The eggs of fishes fall roughly into two groups, depending upon buoyancy: (1) pelagic and (2) demersal. The demersal eggs sink to the bottom or are deposited there; pelagic eggs float freely in the water and hence greater numbers are produced to overcome the losses inherent with this group. Many fisheries investigations are concerned with the occurrence and dispersal of pelagic eggs and the resulting larvae, for from such studies much information is gleaned regarding the spawning habits and areas of many commercially important fishes (p. 861). In general, the development of fishes can be considered as being direct, there being no general metamorphosis of form to the adult morphology. There is frequently, nonetheless, a marked degree of dissimilarity between larvae and adult, and in some there is a distinct metamorphosis. The Leptocephalus larva of the eel, for instance, was once considered a separate species. Many fishes have definite spawning grounds far removed from their feeding habitat, and the remarkable migrations of such fishes as the eel and the salmon are directly associated with reproductive instincts (pp. 811 and 861).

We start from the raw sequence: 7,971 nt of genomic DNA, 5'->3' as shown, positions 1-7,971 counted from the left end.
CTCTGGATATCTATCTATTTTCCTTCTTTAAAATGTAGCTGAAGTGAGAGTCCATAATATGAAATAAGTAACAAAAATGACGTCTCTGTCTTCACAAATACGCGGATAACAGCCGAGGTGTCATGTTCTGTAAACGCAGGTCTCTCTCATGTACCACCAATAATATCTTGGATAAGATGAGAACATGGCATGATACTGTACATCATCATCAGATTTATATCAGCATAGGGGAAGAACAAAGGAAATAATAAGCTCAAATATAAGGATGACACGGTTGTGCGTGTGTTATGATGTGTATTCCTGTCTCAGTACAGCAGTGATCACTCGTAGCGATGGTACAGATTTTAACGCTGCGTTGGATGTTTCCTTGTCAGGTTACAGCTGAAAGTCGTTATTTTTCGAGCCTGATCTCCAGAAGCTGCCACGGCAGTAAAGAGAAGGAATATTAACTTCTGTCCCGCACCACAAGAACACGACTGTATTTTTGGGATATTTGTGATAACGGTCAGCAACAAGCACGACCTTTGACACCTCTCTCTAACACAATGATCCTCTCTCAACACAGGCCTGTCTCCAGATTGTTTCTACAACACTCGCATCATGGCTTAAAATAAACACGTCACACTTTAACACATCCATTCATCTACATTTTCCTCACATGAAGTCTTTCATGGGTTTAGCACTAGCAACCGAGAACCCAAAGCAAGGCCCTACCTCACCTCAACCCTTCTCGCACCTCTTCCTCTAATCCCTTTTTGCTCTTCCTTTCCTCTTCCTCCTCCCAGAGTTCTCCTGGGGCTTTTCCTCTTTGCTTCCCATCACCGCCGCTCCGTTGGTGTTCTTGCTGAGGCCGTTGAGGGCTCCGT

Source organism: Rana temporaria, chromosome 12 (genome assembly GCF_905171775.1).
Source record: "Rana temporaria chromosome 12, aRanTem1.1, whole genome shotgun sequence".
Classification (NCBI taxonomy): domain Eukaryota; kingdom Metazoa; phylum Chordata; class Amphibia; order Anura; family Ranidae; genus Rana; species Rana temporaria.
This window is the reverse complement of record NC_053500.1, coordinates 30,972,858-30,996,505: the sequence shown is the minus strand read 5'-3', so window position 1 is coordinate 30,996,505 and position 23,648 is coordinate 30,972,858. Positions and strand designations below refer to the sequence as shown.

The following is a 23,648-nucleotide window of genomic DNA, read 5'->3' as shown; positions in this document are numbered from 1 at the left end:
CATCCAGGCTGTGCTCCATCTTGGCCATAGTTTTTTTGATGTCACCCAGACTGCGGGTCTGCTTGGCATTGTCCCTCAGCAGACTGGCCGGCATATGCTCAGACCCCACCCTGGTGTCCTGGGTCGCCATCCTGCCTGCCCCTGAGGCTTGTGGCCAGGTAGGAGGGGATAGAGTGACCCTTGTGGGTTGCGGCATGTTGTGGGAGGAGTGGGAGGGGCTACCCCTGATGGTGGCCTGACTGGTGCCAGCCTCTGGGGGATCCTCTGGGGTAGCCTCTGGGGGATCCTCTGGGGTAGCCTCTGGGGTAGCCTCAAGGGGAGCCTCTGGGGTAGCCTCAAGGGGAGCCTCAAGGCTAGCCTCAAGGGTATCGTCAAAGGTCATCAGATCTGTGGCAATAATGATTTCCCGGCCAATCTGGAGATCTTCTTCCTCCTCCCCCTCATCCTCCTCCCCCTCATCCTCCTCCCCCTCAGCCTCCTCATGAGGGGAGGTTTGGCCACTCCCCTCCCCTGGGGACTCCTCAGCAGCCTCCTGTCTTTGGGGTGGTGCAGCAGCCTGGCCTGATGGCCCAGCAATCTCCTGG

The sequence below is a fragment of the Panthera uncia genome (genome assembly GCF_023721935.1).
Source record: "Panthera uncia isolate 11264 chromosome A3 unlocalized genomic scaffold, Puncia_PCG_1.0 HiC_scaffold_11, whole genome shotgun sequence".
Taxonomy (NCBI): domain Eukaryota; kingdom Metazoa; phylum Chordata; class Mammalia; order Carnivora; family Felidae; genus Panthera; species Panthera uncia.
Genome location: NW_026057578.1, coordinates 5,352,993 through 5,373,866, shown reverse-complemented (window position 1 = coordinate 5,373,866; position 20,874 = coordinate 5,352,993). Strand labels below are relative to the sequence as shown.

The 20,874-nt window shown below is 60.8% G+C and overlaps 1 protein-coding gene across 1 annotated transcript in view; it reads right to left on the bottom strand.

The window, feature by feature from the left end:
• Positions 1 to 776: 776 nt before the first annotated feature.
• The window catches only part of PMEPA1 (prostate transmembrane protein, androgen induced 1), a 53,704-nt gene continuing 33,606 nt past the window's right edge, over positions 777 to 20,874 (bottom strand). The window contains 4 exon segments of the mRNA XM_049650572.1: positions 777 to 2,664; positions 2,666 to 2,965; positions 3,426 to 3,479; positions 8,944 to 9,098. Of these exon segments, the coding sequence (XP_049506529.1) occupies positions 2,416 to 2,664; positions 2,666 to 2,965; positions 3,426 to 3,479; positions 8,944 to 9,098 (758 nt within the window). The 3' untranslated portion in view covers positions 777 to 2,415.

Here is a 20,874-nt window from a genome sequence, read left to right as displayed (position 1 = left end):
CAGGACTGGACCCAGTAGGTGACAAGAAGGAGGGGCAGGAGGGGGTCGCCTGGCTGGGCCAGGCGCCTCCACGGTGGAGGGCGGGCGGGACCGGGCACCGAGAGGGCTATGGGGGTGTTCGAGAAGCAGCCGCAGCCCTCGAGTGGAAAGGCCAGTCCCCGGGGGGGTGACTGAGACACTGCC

The reproductive habits of certain deep-sea fishes are of special interest as an indication of adaptation to the environment. In the lightless,
The mammals of the sea bring forth living young, which are nursed for a period by the mother. Like those of some fishes, the great migratory movements of whales and seals are associated with wanderings to and from favorable breeding grounds. Growth in whales is extremely rapid; sexual maturity may be reached in two years, and one calf may be produced every other year.